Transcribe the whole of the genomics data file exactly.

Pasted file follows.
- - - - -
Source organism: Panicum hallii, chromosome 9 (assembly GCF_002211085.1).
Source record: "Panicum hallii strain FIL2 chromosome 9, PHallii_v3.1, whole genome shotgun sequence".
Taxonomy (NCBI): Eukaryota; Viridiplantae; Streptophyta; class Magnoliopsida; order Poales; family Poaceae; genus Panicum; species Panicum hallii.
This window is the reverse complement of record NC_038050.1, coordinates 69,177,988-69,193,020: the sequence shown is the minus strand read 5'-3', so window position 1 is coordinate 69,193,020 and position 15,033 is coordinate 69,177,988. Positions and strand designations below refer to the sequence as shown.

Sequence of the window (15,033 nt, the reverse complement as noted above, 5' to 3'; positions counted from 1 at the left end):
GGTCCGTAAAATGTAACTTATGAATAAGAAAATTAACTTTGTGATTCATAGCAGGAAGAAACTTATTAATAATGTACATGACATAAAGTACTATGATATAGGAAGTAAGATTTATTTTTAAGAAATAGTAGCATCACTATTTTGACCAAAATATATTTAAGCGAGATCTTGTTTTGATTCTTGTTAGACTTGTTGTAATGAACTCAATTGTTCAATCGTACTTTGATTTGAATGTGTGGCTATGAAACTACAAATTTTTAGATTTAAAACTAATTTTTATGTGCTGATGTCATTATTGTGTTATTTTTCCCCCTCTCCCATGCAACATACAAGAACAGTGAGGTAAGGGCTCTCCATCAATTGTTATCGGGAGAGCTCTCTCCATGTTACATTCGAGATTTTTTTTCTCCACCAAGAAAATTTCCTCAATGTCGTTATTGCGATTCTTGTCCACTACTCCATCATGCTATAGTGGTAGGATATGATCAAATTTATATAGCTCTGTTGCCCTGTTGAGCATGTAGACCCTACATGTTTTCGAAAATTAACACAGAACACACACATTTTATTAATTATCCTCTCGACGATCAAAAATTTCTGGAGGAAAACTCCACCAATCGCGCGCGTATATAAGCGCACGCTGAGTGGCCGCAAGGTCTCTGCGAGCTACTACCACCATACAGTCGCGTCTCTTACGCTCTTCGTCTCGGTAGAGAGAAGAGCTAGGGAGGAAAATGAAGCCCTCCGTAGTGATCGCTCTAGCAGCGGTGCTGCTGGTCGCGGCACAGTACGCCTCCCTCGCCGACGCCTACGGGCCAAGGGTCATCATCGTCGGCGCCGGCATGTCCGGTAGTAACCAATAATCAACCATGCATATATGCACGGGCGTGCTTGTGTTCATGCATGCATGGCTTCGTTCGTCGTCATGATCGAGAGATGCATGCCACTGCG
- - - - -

Source organism: Panicum hallii, chromosome 9 (assembly GCF_002211085.1).
Source record: "Panicum hallii strain FIL2 chromosome 9, PHallii_v3.1, whole genome shotgun sequence".
Taxonomy (NCBI): Eukaryota; Viridiplantae; Streptophyta; class Magnoliopsida; order Poales; family Poaceae; genus Panicum; species Panicum hallii.
This window is the reverse complement of record NC_038050.1, coordinates 69,177,988-69,193,020: the sequence shown is the minus strand read 5'-3', so window position 1 is coordinate 69,193,020 and position 15,033 is coordinate 69,177,988. Positions and strand designations below refer to the sequence as shown.

Sequence of the window (15,033 nt, the reverse complement as noted above, 5' to 3'; positions counted from 1 at the left end):
GGTCCGTAAAATGTAACTTATGAATAAGAAAATTAACTTTGTGATTCATAGCAGGAAGAAACTTATTAATAATGTACATGACATAAAGTACTATGATATAGGAAGTAAGATTTATTTTTAAGAAATAGTAGCATCACTATTTTGACCAAAATATATTTAAGCGAGATCTTGTTTTGATTCTTGTTAGACTTGTTGTAATGAACTCAATTGTTCAATCGTACTTTGATTTGAATGTGTGGCTATGAAACTACAAATTTTTAGATTTAAAACTAATTTTTATGTGCTGATGTCATTATTGTGTTATTTTTCCCCCTCTCCCATGCAACATACAAGAACAGTGAGGTAAGGGCTCTCCATCAATTGTTATCGGGAGAGCTCTCTCCATGTTACATTCGAGATTTTTTTTCTCCACCAAGAAAATTTCCTCAATGTCGTTATTGCGATTCTTGTCCACTACTCCATCATGCTATAGTGGTAGGATATGATCAAATTTATATAGCTCTGTTGCCCTGTTGAGCATGTAGACCCTACATGTTTTCGAAAATTAACACAGAACACACACATTTTATTAATTATCCTCTCGACGATCAAAAATTTCTGGAGGAAAACTCCACCAATCGCGCGCGTATATAAGCGCACGCTGAGTGGCCGCAAGGTCTCTGCGAGCTACTACCACCATACAGTCGCGTCTCTTACGCTCTTCGTCTCGGTAGAGAGAAGAGCTAGGGAGGAAAATGAAGCCCTCCGTAGTGATCGCTCTAGCAGCGGTGCTGCTGGTCGCGGCACAGTACGCCTCCCTCGCCGACGCCTACGGGCCAAGGGTCATCATCGTCGGCGCCGGCATGTCCGGTAGTAACCAATAATCAACCATGCATATATGCACGGGCGTGCTTGTGTTCATGCATGCATGGCTTCGTTCGTCGTCATGATCGAGAGATGCATGCCACTGCG